Kevin, who is a deadline-driven procrastinator, has learned to adapt to one of his task-driven business partners. As he explained it, “He’s the first one out of the box when the firm has a project, always in a hurry to get his part done. There’s an anxiety level he has where he just seems to have to complete things and get them behind him. I really respect his contributions and appreciate how he thinks, but what he produces could be better organized. I’ve just gotten used to rewriting his part. I used to become very annoyed with him and it got in the way of our work. We talked and came to an understanding that it’s just what’s going to happen. He will give me what he’s got and I’ll get the document in perfect shape…at the last minute, of course.”

In the workplace, people may either tend to be acquiescent about motivational style differences or become frustrated about the way someone else gets things done. Task-driven people who believe they get more done than peers who procrastinate may consider it unfair if their peers are equally valued in the organization, and, worse yet, that they get away with doing everything just before a deadline. Procrastinators may not appear to be working on a project or an issue prior to an approaching deadline, and sometimes they are not. However, we generally interpret the behavior of others according to our own standards, values, and way of doing things. For a task-driven person, the incubation period for the procrastinator is time wasted. But for a procrastinator, the constant urgency of a task-driven person is time wasted as well. Instead, when we apply the neutral standard that deadlines are never missed and work quality reflects one’s best efforts, the perspective changes. More beneficial still would be to gain an acceptance of differences, discuss them with co-workers, and together learn how to navigate them.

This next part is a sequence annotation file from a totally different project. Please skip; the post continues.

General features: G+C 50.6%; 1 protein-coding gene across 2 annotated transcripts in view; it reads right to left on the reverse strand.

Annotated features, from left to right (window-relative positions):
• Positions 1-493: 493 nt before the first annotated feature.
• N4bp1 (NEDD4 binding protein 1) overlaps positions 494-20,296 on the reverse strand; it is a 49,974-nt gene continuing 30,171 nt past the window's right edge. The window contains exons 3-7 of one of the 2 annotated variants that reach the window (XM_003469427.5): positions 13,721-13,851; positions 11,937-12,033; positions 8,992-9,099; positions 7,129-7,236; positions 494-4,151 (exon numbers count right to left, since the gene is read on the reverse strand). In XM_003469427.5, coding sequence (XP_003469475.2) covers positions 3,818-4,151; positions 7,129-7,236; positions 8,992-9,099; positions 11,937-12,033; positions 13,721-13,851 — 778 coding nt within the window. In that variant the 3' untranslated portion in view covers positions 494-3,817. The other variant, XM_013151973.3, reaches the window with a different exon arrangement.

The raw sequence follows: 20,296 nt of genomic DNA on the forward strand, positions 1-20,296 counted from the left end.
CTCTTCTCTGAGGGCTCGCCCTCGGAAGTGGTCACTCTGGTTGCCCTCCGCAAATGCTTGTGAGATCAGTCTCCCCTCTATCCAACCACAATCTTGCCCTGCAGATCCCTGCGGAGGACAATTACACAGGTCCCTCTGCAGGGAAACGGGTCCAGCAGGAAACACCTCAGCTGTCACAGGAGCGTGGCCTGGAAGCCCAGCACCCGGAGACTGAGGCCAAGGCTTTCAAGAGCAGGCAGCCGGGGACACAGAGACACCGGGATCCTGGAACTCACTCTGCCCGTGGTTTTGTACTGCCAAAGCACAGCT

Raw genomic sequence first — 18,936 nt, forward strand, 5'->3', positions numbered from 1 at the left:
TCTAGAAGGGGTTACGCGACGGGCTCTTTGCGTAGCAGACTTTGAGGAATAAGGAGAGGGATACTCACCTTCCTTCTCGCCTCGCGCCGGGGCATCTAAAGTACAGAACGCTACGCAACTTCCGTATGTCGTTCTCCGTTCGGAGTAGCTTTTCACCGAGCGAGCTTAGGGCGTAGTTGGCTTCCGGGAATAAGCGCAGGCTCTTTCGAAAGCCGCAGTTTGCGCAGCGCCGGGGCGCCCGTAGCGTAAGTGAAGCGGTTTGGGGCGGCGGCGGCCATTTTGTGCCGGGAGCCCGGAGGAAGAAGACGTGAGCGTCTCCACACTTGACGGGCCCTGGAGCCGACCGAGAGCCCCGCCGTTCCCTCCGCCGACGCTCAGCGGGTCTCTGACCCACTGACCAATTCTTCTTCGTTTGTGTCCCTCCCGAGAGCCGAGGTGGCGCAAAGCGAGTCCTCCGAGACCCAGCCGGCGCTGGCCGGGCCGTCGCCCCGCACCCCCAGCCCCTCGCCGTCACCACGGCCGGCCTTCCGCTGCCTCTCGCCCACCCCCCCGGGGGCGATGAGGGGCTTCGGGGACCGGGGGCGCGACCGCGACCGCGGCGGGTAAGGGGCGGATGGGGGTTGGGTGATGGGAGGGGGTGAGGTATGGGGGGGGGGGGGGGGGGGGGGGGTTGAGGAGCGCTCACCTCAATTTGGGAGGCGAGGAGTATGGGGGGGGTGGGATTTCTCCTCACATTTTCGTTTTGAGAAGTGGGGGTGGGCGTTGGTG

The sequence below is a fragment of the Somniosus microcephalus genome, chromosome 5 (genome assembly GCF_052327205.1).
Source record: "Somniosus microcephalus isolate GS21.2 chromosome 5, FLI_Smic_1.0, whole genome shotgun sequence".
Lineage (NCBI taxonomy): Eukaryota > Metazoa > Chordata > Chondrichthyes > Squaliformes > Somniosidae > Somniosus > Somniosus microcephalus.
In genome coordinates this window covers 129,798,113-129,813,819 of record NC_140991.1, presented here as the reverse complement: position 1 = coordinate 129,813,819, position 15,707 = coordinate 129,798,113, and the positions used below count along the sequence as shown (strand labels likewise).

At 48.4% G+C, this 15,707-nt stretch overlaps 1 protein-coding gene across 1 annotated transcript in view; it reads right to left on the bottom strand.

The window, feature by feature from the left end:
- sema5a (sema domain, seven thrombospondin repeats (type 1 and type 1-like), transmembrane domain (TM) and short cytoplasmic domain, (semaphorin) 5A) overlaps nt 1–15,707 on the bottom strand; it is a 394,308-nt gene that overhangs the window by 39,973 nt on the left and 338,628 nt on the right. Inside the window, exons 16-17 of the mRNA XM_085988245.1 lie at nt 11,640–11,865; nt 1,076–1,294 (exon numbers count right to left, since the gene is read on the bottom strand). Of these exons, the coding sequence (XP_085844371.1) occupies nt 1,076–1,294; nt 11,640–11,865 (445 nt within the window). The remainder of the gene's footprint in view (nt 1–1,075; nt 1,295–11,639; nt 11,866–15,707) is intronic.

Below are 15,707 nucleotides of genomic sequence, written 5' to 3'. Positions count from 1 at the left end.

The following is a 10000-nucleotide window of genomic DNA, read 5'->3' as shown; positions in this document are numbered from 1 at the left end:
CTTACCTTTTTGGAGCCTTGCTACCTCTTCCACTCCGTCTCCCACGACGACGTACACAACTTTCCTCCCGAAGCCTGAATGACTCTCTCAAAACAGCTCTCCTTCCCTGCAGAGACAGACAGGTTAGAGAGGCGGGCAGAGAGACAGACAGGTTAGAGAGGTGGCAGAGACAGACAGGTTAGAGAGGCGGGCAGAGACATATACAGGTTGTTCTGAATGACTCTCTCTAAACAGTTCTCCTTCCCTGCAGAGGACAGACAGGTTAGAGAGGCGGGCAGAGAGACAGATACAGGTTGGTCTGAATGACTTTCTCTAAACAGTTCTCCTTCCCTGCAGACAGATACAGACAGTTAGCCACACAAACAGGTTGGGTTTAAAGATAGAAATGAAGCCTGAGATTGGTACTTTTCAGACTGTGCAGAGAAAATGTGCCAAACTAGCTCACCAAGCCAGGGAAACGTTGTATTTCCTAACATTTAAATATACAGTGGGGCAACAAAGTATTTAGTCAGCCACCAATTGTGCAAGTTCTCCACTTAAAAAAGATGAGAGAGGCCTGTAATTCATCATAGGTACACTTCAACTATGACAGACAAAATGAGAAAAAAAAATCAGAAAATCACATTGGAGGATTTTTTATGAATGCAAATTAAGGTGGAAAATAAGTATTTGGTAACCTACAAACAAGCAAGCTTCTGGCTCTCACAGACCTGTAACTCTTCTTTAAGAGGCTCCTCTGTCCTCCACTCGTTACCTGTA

I wouldn’t dream of suggesting that deadline-driven procrastinators change what has worked for them. And would I hire one? Absolutely.

This post was excerpted in part from What Motivates Getting Things Done: Procrastination, Emotions, and Success.


[i] Nathanson, D.L. (1992). Shame and Pride: Affect, Sex, and the Birth of the Self. New York, NY: Norton; and, Maccoby, M. (2003). The Productive Narcissist. New York, NY: Broadway.

[ii] Lamia, M. (2017). What Motivates Getting Things Done: Procrastination, Emotions, and Success. Langham, MD: Rowman and Littlefield.

[iii] Buckingham, M. (2005). The one thing you need to know… About great managing, great leading, and sustained individual success. New York, NY: Free Press, p. 5